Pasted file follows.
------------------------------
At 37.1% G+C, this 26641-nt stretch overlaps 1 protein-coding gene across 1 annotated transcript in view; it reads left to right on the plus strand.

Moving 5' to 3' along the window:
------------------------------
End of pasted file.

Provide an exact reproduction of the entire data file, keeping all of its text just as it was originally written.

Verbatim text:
At 37.1% G+C, this 26641-nt stretch overlaps 1 protein-coding gene across 1 annotated transcript in view; it reads left to right on the plus strand.

Moving 5' to 3' along the window: